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Harold Starbuck

Written by Ruth Price


The Starbuck Dairy is woven into the history of Chaffee County. Harold relates his family history with pride, telling me “It’s all about the dairy.” The Starbucks came to Salida in 1906 and Harold’s grandfather, who had ten children, went into the dairy business with his own labor force. Sadly, three of the children died in the 1919 flu epidemic.


As we sit at the kitchen window, Harold points to what remains of the family property. “The dairy business worked as long as it was a family operation.” Machinery became available during the 1930s which accommodated a smaller family and Harold’s dad continued with three sons. Growing up dairy, Harold and his two brothers got up at 4:00 in the morning to milk the cows. They’d change clothes, go to school via bikes and come home to milk again, finishing up about 7:00.


After the three sons left home it became necessary to hire help. Workers didn’t always show up which created problems, leading to downsizing.


The bigger dairies wanted to take over the smaller ones so Harold went to work for the competition - Meadow Gold. He stayed for 40 years. “I knew I couldn’t compete with them, so I decided to join em.” Meadow Gold was pleased to get a foothold in Salida and collaborated with Harold’s dad, allowing him to keep the dairy into the 1980s.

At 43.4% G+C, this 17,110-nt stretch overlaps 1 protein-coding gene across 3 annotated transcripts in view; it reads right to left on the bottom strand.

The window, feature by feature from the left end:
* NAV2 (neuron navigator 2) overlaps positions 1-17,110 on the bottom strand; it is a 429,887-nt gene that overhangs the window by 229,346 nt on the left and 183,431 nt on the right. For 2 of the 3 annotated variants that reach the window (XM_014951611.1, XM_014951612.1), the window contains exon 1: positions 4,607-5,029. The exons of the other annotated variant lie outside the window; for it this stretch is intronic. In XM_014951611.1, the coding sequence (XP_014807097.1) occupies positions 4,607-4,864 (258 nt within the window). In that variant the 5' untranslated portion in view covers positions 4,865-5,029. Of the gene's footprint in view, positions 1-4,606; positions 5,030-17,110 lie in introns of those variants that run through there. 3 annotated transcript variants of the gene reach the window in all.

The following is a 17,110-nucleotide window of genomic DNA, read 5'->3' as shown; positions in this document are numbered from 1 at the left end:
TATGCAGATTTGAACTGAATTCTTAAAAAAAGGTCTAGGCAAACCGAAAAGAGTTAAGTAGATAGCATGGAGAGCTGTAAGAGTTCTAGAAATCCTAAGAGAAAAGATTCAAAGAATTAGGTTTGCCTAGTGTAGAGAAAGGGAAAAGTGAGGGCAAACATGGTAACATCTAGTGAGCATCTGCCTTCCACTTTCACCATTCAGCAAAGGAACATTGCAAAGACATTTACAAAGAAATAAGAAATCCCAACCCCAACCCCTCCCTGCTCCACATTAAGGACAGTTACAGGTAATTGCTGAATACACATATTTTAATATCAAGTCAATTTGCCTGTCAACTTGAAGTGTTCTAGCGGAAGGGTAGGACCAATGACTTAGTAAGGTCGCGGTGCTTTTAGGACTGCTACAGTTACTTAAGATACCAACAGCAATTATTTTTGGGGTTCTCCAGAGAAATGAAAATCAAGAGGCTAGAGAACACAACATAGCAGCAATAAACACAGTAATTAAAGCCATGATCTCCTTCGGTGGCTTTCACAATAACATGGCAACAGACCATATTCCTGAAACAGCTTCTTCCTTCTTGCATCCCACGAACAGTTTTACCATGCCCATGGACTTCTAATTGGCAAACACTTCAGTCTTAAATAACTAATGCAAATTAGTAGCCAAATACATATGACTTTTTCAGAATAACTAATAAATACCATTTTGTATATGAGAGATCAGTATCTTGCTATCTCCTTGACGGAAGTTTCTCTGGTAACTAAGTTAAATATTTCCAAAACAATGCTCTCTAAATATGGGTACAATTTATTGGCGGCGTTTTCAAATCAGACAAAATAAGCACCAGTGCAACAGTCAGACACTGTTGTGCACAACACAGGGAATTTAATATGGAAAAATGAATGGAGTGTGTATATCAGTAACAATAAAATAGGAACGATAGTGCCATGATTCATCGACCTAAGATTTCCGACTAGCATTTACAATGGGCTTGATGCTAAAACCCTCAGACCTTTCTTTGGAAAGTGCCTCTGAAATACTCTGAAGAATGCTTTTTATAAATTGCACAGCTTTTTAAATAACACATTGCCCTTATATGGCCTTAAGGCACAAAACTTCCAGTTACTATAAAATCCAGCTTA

Harold delivered milk mostly in Salida, Buena Vista, and Leadville, working 60 plus hours a week. His tone turns wistful as he describes the grocery stores he dealt with over the years. There were family-owned small stores on almost every block in Salida and four good-sized stores. “They were all just like family. I was lucky to be in business when we were dealing with local people.”


He went into raising beef cattle while still working in the dairy business. When he realized it wasn’t worth the cost, he sold his herd. Asked if he was ever a cowboy, he replies with a laugh, “I never knew where I was. I didn’t know whether to wear cowboy boots or muck boots.”


As Harold discusses change, he taps the table with his empty coffee cup and quotes his mother, “Nothing comes to stay; everything comes to pass." Growth is necessary. It brings in new businesses and ideas. He would like to see controls in place so the community grows yet doesn’t lose what makes it special. Harold believes he is lucky to have lived in Salida. “There is no place, even with all of the changes, better than here.”

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